The bile secretion from the hepatocytes is constant, but bile is only released to the intestine, when needed for lipid digestion. Hence, when little or no food is present in the duodenum, the Sphincter of Oddi is closed and bile is diverted from the bile duct to the gall bladder, where the bile is concentrated. When food, particularly fat-rich food, enters the duodenum, the Spincter of Oddi is relaxed and the gall bladder contracts by a combination of neural and hormonal factors. Gut endocrine cells are stimulated to release CCK, while neurale receptors located at the Spincter of Oddi in conjuction with the intramural plexus coordinates the bile duct and bladder peristalsis.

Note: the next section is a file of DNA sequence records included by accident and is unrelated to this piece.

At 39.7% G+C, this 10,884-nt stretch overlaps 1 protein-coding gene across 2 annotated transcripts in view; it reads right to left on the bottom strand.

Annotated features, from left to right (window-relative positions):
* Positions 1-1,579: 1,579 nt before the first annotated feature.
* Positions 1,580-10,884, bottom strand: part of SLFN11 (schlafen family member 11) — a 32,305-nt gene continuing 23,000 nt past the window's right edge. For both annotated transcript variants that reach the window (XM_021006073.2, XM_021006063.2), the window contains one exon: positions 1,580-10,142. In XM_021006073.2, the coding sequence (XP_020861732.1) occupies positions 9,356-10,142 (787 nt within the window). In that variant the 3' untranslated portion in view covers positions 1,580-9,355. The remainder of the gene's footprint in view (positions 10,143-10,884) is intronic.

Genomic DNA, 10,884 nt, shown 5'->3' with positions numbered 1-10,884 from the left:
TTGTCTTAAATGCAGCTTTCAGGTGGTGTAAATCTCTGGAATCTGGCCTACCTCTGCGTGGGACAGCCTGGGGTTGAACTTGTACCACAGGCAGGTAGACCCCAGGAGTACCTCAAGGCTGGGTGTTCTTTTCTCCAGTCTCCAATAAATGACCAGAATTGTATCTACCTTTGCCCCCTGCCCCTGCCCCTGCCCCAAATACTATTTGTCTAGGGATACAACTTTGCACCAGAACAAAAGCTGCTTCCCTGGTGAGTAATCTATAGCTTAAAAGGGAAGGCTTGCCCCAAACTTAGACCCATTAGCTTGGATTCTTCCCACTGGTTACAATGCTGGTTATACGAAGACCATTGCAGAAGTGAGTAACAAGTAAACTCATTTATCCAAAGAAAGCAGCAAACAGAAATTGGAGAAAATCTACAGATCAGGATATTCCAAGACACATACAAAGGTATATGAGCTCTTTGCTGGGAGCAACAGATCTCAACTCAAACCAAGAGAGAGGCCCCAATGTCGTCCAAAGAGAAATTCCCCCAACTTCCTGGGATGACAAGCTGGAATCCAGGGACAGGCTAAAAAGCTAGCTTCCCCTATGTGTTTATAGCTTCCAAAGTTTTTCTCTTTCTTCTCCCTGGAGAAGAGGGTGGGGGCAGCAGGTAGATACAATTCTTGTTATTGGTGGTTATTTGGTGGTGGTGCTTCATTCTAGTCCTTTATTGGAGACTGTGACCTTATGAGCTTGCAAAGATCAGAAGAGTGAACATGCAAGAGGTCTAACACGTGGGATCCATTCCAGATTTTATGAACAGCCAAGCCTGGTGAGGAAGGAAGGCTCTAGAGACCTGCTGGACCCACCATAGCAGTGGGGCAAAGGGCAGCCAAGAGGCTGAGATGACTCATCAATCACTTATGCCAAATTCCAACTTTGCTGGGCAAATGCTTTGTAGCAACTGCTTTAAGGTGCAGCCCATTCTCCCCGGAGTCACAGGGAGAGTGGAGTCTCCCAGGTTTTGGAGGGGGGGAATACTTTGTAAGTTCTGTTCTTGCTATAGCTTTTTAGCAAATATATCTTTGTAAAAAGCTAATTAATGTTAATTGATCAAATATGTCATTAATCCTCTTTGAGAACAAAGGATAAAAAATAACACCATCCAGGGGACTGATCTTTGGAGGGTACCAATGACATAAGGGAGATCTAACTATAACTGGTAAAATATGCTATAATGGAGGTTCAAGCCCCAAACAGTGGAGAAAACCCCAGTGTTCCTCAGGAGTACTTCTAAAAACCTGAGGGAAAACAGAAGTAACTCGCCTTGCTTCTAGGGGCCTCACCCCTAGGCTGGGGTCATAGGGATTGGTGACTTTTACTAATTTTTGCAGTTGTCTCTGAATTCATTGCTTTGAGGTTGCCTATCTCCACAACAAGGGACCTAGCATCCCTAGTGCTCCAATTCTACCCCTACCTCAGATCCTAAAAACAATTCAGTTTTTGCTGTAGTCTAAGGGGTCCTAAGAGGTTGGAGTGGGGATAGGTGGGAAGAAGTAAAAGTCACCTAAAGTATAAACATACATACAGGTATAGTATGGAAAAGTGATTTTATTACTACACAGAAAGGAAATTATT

In bile duct cannulated pigs, where the Sphincter of Oddi is not controlling bile flow, the total bile flow over 24 hours has previously been measured to be 38 and 46 ml/kg in 60 and 45 kg pigs, respectively. Using re-entrant cannulation of the bile duct, which allow gallbladder storage of bile and regulation of flow by the Sphincter of Oddi, it was found that a traditional European pig diet induced a bile 24-h bile flow of 48 ml/kg, while a semi-synthetic diet based on starch, sucrose, casein, maize oil and cellulose led to a flow of 30 ml/kg. Measurement of bile flow by cannulation of the common bile duct and re-entrant cannulation of the proximal duodenum to reintroduce bile at the same rate of excretion resulted in flows of 35 ml/kg for 43 kg pigs fed a wheat-fish meal-casein diet and 59 ml/kg when a similar diet was supplemented with 40 % wheat bran. Hence, the bile flow is influence by the diet. Increasing fat content of the diet from 2 to 10 % induce a dramatic increase in bile acid secretion along with a moderate increase in phospholipid and cholesterol output. A further increase in fat content to 20 % of the diet does not lead to further increase in bile acid flow, while phospholipid and cholesterol output continue to increase. Lipid composition also influences the bile output. While degree of saturation does not appear to influence the rate of bile acid and phospholipid secretion, the secretion of cholesterol is increased.[25]